Bumble, Tinder, Match.com; the list goes on! It is safe to say that navigating the dating scene is intimidating, daunting, and confusing for all. Social norms seem to be changing and it can be difficult to build relationships. Some difficulties can be particularly magnified for teens and young adults on the autism spectrum as social situations can often be challenging. Whether your teen is ready to date or shows interest in the future, offering support and guidance through the ups-and-downs will be most beneficial for their social-emotional growth.

Some teenagers with ASD are eager to understand and experience relationships, including romantic relationships, just like their neurotypical peers. However, they often do not know who to turn to for factual information regarding relationship-related topics and often take cues from popular media outlets, such as television or movies, without realizing that often these actions and themes are not accurate portrayals on how to achieve or maintain a relationship in “real life.” Another difficulty for some teenagers with ASD is the correct interpretation of another person’s intentions. A simple smile or kind gesture may be incorrectly interpreted as a deeper level of interest than was intended.

As you are preparing your teen to ride the emotional rollercoaster of dating be mindful of the unique challenges faced when embarking on this new social engagement.  Identifying social cues, determining other’s perspectives and initiating small talk are some challenges your teen may face. You may help your teen prepare for dates by going over social cues. Perhaps going over common conversation starters and appropriate vs. inappropriate questions to ask will help alleviate first date anxiety.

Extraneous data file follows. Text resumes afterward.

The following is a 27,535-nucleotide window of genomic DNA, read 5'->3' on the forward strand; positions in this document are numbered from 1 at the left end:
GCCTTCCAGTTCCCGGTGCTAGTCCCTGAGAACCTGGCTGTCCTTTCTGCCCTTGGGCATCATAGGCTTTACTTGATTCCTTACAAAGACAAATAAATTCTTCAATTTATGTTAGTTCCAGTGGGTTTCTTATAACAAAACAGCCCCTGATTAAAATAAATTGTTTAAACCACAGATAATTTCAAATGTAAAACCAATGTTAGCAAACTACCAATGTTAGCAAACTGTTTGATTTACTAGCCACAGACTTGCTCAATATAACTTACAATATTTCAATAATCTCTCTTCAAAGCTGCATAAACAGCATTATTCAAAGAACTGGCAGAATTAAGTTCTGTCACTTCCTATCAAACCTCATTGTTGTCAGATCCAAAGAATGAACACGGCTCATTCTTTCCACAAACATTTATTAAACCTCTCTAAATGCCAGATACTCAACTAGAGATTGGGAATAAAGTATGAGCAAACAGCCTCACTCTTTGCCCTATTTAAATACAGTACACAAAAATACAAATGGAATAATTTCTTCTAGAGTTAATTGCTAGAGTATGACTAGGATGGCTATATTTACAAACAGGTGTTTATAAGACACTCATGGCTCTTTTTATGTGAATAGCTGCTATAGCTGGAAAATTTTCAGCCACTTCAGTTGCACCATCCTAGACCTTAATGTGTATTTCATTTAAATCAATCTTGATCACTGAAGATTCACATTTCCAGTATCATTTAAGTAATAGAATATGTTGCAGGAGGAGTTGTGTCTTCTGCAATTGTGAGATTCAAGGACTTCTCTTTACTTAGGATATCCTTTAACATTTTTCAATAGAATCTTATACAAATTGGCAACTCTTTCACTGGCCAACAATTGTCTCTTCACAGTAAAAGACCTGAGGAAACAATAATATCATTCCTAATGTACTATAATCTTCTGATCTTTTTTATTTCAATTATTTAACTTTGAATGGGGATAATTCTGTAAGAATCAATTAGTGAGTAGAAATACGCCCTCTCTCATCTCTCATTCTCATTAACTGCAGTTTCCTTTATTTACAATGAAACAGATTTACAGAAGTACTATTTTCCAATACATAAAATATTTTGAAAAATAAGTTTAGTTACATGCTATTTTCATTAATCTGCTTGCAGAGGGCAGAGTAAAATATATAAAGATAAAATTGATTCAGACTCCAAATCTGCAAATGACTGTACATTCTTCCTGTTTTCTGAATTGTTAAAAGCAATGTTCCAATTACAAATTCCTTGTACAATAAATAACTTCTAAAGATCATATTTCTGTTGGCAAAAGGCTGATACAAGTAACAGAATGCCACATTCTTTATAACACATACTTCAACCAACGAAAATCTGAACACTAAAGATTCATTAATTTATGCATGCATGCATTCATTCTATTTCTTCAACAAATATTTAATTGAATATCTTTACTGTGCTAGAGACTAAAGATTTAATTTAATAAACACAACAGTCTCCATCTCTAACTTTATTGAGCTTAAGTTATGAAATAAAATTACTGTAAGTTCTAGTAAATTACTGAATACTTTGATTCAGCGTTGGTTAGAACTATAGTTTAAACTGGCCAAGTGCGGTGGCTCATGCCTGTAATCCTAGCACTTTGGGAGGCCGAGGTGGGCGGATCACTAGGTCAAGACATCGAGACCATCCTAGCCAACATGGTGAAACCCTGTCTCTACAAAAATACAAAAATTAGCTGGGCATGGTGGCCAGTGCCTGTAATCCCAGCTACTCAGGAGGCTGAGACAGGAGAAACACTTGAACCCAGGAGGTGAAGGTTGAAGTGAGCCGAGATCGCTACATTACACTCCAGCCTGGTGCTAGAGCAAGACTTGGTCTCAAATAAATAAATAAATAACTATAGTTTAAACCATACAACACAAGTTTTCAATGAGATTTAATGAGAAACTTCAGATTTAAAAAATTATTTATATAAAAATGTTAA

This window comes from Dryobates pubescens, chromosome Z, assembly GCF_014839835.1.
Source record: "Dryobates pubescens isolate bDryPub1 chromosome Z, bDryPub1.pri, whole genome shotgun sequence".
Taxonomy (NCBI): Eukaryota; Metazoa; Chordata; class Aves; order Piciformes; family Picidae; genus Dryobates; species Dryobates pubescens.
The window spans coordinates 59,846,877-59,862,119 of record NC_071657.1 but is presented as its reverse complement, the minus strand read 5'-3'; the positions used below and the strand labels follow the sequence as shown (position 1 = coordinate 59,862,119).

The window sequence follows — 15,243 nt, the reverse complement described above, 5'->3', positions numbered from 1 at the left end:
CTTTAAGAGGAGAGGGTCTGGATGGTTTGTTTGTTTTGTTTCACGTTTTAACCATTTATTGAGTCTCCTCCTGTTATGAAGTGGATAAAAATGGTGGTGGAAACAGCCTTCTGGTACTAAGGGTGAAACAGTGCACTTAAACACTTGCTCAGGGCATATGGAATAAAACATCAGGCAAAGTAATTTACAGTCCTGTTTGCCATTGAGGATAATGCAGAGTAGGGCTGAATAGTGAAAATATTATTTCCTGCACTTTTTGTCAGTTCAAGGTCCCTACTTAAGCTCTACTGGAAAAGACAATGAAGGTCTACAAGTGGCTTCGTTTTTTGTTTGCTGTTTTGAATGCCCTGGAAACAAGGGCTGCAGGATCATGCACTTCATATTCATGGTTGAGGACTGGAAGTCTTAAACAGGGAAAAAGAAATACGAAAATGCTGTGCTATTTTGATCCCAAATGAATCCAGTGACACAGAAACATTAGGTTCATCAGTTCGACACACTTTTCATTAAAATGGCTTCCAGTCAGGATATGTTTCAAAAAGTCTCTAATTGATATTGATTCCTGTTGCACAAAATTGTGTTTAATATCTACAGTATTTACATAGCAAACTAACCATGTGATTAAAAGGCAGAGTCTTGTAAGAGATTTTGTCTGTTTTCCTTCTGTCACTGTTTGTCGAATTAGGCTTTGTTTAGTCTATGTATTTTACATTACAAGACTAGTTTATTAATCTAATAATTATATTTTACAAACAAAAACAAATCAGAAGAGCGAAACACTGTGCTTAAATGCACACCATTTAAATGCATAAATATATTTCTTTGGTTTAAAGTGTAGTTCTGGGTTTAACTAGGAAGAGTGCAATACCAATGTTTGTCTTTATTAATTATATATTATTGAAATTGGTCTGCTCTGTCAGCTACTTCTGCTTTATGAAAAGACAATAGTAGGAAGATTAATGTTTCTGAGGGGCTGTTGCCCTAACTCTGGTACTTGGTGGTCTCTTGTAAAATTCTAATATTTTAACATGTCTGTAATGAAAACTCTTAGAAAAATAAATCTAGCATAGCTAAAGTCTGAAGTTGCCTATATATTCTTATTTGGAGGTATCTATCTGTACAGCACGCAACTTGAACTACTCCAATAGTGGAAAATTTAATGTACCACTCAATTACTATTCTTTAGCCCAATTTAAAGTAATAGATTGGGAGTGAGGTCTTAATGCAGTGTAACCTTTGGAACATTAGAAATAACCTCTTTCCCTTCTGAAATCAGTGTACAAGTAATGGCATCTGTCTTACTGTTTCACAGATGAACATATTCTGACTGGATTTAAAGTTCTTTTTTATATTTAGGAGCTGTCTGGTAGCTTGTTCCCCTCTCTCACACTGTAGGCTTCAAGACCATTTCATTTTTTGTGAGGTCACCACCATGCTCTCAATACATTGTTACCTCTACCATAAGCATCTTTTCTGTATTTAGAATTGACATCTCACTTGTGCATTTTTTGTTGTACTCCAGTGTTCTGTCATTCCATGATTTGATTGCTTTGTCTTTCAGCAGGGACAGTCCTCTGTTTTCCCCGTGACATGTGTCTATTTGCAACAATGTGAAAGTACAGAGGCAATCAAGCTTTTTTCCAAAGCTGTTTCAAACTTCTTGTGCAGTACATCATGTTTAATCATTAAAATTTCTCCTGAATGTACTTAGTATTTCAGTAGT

Teenagers and young adults need support and opportunities to make acquaintances and friends. Besides school, young adults may choose to join a group for one of their hobbies, community groups, or adult education classes to meet new people. Some young adults have used the aforementioned dating apps to meet people, but it is crucial that your teen or young adult be aware of the risks that may be present when meeting a person “online.” Parents should talk to their teen/young adult about dating safety and arrange a first date in a public area.

Have a counseling question?

Please submit any questions you have for the Upper and Lower School clinicians at clinicaldepartment@spectrum360.org . Questions will be answered on our Spectrum360 blog. If you have a question, others can most likely benefit from the answer as well. The identity of the person submitting the question will not be shared.